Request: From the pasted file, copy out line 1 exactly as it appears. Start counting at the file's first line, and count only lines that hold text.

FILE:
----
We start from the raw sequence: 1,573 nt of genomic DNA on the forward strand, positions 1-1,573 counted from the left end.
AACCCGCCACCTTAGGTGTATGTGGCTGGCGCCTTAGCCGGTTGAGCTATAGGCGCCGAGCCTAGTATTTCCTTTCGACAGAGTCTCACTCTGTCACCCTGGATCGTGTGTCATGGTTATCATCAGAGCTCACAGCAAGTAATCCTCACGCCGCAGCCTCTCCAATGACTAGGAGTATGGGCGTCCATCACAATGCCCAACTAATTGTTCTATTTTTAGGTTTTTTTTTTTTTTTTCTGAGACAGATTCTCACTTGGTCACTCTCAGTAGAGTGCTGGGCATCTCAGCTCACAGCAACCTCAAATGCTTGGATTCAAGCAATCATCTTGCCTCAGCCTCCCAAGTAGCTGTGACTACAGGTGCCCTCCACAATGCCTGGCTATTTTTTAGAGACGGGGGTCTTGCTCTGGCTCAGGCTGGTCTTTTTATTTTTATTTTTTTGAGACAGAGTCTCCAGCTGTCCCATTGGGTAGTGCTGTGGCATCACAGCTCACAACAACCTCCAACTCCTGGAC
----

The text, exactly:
We start from the raw sequence: 1,573 nt of genomic DNA on the forward strand, positions 1-1,573 counted from the left end.